Thousands of baby seals already dead as seal hunters gear up for annual hunt
As Canadian seal hunters prepare for the largest marine mammal hunt in the world, likely to begin again this week, latest reports from the ice are showing the brutal annual slaughter of hundreds of thousands of seal pups this year may even be eclipsed by the larger tragedy of global warming, which has seen the seal’s habitat literally melting from underneath them, costing the lives of thousands of newborn harp seal pups before the hunters have even left port.
In an area to the east of the Gulf of St Lawrence, which should have been crowded with an estimated 260,000 seal pups by now, only one was found during a helicopter flyover by HSI observers earlier this week. The rest are thought to have been washed out to the open ocean and drowned because the sea ice upon which they depend formed late in the year and was too thin and weak.
The Satellite images showing solid ice have ended up being broken pans, barely large enough for a single seal. The Canadian government, which provides free flights for the hunters to locate the pups, has spotted more seals further north where conditions are marginally better than in the southern Gulf area. It is therefore likely that the hunting boats may well set off this week for the northern area.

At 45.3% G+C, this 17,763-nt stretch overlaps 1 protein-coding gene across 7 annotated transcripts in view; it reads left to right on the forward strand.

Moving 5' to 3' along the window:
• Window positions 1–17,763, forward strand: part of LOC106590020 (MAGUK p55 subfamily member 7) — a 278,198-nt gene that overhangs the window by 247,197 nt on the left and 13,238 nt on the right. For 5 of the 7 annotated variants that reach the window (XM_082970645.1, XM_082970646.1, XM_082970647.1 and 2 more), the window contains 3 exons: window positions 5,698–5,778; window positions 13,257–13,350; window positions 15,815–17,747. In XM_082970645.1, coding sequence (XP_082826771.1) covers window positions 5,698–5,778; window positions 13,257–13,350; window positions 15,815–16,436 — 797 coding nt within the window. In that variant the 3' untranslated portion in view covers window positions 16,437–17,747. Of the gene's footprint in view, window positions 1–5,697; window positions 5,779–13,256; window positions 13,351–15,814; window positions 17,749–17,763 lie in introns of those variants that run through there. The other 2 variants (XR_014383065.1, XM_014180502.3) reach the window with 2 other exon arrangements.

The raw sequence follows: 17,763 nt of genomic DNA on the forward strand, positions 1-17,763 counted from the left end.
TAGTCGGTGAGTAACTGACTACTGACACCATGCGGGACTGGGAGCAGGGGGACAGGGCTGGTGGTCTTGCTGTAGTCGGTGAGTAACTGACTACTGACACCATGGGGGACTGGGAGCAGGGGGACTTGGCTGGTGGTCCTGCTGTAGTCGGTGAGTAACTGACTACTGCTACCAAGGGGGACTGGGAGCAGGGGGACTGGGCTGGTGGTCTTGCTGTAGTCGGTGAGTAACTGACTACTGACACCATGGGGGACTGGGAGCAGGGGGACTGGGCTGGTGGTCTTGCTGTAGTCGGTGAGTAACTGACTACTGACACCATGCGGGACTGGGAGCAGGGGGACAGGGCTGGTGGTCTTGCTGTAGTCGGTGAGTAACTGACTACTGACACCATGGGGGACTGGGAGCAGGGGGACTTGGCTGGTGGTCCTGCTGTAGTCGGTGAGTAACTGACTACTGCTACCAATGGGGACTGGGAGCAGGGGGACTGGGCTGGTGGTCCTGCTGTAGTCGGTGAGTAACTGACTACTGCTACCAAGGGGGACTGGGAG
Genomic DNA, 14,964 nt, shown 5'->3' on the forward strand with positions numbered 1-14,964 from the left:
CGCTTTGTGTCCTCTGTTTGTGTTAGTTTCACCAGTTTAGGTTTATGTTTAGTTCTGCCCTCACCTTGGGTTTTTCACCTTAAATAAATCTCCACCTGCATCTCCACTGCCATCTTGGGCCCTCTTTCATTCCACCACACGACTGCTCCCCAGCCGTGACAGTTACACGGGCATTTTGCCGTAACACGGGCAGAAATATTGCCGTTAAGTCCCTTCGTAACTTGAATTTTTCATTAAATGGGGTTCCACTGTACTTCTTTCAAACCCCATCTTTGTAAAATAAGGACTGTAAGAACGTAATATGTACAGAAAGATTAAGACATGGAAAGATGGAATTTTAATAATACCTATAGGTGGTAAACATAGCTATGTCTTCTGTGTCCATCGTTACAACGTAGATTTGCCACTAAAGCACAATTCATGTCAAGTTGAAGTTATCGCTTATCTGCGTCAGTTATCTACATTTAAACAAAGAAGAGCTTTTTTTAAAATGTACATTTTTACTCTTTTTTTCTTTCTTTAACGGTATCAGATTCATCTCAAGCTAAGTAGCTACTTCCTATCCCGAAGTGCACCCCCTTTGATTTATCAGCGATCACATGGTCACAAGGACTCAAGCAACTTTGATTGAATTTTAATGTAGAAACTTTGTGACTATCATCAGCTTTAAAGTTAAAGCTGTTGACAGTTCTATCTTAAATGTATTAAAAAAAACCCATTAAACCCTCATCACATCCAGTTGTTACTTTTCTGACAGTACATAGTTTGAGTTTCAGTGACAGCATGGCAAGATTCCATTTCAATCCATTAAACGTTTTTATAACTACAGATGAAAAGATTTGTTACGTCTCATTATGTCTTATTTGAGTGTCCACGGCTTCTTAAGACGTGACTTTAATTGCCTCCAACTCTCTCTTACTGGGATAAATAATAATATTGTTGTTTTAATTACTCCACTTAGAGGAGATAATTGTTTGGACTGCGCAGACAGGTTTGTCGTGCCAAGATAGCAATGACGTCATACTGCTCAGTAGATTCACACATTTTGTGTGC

“Right now this season’s seal pups are dying by the thousands and this is before the hunters have even had a chance to get to the ice to inflict their annual bout of cruelty” said Rebecca Keeble, Humane Society International’s Program Manager.
“The government-supported commercial hunt killed 354,344 seal pups last year, of which 98% were less than 3 months old. This year the spectacular harp seal nursery in the Gulf of St. Lawrence was empty of the 260,000 pups that were expected there and show’s another devastating effect of climate change on the earth’s most vulnerable ecosystems” Ms Keeble said.
With more than one million harp seals killed in the past 3 years in Canada, the commercial seal hunt continues to be the largest slaughter of marine mammals in the world. It is also unimaginably cruel. The pups are killed brutally by a blow to the head with a club, an ice-pick like hakapik or more rarely a bullet. Guns are the least preferred option of the hunters because a bullet hole in the fur lowers its value by a few dollars.
“HSI is calling on the Canadian government to bring an immediate end to the seal hunt” Ms Keeble said. “An ecological disaster is unfolding due entirely to the effects of global warming. No responsible government would add to this disaster by sanctioning the killing of any of the surviving seal pups”.
Daily reports from HSI’s team on the ice in Canada can be viewed at www.hsi.org.au